What to Expect When a Debt Goes to Collections

  • Assigned vs. sold debts: Your debt is either assigned or purchased. When it’s assigned, the debt is simply turned over to collections with a contract to collect. When it’s purchased, the creditor has sold the debt outright to a collection company. No matter the situation, the collection company has motivation to collect, as they’re paid for results. For instance, agencies with assigned debts can keep up to 60 percent of what they collect. And there’s certainly motivation for an agency to collect if they’ve purchased the debt.
  • They work fast: As soon as a debt is passed on to a collections agency, you can expect to be hearing from them. Generally speaking, the earlier contact can be made, the better the likelihood of settling or collecting.
  • Collection agents can be ruthless: There’s a lot at stake when it comes to collecting debt, so an agent may revert to extensive – and possibly illegal – tactics as a way of collecting it. Make sure you know your rights when it comes to this, as you do have rights as a consumer. If collection agencies are breaking the law, they may be punished.
  • Assigned debts can be tricky: In the case of assigned debts, the collection agency is still taking barking orders from the creditor. So as they work to recoup what is owed, agencies can’t do anything without first checking with the creditor – they’re essentially just the middle man in things. For instance, an agency can’t sue you without the creditor’s authorization. Similarly, if you settle with an agency for less than what is really owed, nothing can be set in stone until the creditor agrees to the terms.
  • Negotiating: In most cases, you may be able to settle with an agency to repay less than the amount that is actually owed.
Debt Laundering

Debt Laundering – What is it?

Ever have a debt collector repeatedly hassle you over a debt that you know was settled, or wasn’t yours in the first place? The reason why could be a loophole that allows debt collectors to approach people again and again over the same contested debts. By trying to collect again and again, collectors can waste your time, negatively affect your credit score and, sometimes, intimidate people into paying debts that they don’t owe.

The cycle of communicating with a debt collector starts all over once a different collection company is handling the account and is considered Debt Laundering. As a result, many people are harassed with the same debts over and over, even after going through all the motions with someone trying to collect the debt.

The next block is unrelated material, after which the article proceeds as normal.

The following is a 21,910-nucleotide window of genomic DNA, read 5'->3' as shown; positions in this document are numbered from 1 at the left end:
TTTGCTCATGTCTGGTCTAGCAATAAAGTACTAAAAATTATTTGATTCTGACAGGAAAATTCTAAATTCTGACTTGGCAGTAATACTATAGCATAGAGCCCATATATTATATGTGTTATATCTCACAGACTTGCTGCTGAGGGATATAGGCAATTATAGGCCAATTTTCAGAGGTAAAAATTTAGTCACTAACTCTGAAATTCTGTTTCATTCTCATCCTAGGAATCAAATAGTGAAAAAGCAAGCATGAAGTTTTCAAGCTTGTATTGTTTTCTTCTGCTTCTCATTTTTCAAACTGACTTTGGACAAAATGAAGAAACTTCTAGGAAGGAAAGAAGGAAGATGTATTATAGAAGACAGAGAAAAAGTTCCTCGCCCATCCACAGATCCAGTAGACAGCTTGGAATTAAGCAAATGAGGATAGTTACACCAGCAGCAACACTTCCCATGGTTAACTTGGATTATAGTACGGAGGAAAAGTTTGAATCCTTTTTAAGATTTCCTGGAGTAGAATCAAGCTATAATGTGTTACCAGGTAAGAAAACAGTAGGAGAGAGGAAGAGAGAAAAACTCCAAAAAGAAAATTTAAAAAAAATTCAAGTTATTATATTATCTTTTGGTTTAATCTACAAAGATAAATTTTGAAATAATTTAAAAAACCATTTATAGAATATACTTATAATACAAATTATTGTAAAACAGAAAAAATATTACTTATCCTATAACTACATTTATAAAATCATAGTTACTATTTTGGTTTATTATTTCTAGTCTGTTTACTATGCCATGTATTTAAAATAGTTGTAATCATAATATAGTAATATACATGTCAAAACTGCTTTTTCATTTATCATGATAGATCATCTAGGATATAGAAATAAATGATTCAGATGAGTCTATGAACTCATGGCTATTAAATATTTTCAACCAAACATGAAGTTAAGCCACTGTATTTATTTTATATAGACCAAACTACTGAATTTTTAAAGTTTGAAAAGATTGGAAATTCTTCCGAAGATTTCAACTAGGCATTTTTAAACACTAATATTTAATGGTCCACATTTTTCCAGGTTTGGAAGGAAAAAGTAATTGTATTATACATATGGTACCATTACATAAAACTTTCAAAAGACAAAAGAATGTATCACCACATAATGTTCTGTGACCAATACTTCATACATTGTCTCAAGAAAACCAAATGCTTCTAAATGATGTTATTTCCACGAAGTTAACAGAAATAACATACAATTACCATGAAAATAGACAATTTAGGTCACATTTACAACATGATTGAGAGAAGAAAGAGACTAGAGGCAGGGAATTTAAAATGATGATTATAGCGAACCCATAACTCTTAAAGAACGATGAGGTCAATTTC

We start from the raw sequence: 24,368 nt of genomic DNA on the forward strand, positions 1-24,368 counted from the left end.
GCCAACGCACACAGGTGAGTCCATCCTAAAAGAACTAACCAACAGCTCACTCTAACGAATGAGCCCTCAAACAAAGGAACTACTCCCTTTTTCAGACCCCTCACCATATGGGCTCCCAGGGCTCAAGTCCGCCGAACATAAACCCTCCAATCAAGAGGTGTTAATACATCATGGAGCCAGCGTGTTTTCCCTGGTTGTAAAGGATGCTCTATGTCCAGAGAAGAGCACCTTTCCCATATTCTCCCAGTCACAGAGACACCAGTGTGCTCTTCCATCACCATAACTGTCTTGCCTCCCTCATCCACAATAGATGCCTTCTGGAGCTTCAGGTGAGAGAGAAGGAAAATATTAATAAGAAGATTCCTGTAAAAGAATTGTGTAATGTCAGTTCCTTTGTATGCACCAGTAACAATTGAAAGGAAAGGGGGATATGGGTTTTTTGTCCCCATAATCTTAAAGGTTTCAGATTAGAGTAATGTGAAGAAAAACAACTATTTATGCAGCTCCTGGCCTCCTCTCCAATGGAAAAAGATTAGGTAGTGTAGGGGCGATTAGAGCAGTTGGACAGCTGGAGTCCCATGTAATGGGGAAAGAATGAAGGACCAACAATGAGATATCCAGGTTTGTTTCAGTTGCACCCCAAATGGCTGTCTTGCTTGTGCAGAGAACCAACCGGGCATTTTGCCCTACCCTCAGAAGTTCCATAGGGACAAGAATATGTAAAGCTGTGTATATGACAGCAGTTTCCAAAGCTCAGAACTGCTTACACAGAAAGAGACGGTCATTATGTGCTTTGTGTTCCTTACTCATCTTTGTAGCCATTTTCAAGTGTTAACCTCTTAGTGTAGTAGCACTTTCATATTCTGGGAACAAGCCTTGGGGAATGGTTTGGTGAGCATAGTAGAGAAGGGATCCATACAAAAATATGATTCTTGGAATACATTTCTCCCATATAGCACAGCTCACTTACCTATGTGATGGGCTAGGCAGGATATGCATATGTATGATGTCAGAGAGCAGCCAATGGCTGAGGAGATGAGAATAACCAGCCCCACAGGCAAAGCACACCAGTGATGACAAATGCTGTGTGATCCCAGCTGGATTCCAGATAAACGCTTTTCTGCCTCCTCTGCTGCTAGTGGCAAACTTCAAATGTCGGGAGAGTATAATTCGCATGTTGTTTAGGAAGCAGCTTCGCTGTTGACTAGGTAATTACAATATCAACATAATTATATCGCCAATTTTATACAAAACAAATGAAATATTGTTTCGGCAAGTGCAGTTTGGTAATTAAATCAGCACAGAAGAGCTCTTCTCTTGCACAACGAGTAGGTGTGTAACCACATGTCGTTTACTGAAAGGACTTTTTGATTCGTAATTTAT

The scenario can wind up playing out like this: Sally Consumer is contacted by a debt collector who says that she owes $400 on an old phone bill. As a savvy consumer, Sally demands proof that the debt is hers. The way the law is intended to work, the debt collector has to either provide proof or stop pursuing the debt. But, by cycling the debt through another collection agency, the process starts all over again.

How to Deal with a Debt That Won’t Die

If you are receiving phone calls and letters about a debt that is not yours, remember that you have rights. When confronted with an aggressive debt collector:

1. Ask for validation of the debt. By law, the collector must send a validation notice that says how much you owe within five days of their first contact with you.

2. Notify the collector, in writing, that the debt is not yours. Do not try to settle this over the phone; the notification must be written to work. You need to send the letter within 30 days of receiving the validation. Once you have sent a letter stating that you do not owe the debt, the debt collector cannot continue to collect the debt unless there is proof that it is yours.

3. Stand up to harassment. Debt collectors cannot call you at work after being told not to, whether you convey this over the phone or in writing. They cannot call outside of regular hours, such as before 8 am or after 9 at night. They cannot threaten you with violence, use vulgar language or repeatedly call you for the purpose of annoyance.

4. Keep records of everything. Keep a small calendar specifically for contacts from debt collectors. Make a note of any phone calls or mail. Keep copies of the letters you send and the ones that you receive. This can help you go through the process of responding more quickly if your debt is passed from one collection agency to another. It can also help you see when a debt collector is violating the FDCPA. These sorts of financial records are also valuable to show yourself how far you have come in your credit repair efforts.

5. If necessary, begin legal enforcement of your rights. If a collection company is violating the law and harassing you, you can sue them in state or federal court. A just can require a collector to pay up to $1,000, even if you have suffered no monetary damages. Your state’s Attorney General’s office and the Federal Trade Commission should also be notified if you are being harassed about a debt. Often, the debt collector is violating the rights of other consumers, as well.

More Legal Protection Coming

Consumer advocates are not impressed with the practice of passing around a contested debt until one credit collection agency finally has success. The National Consumer Law Center has recommended that consumer information about debts be required to travel with those debts when they are sold to a new collector. And, every collector should be held responsible for past actions on a debt.

In late 2013, the Consumer Financial Protection Bureau announced that it would consider new debt collection rules, including rules that will put limitations on the try, try again approach. While we wait for legal remedies, consumers must protect themselves against unfair collections. Do not be afraid to advocate on your own behalf and know that you have the weight of consumer protection laws on your side.

For additional information on the debt laundering loophole and on how to deal with deceptive debt collectors, feel free to call our office at 617-265-7900 or schedule a free consultation below.

CFPB - Consumer Financial Protection Bureau

CFPB Protection – How the agency is protecting you.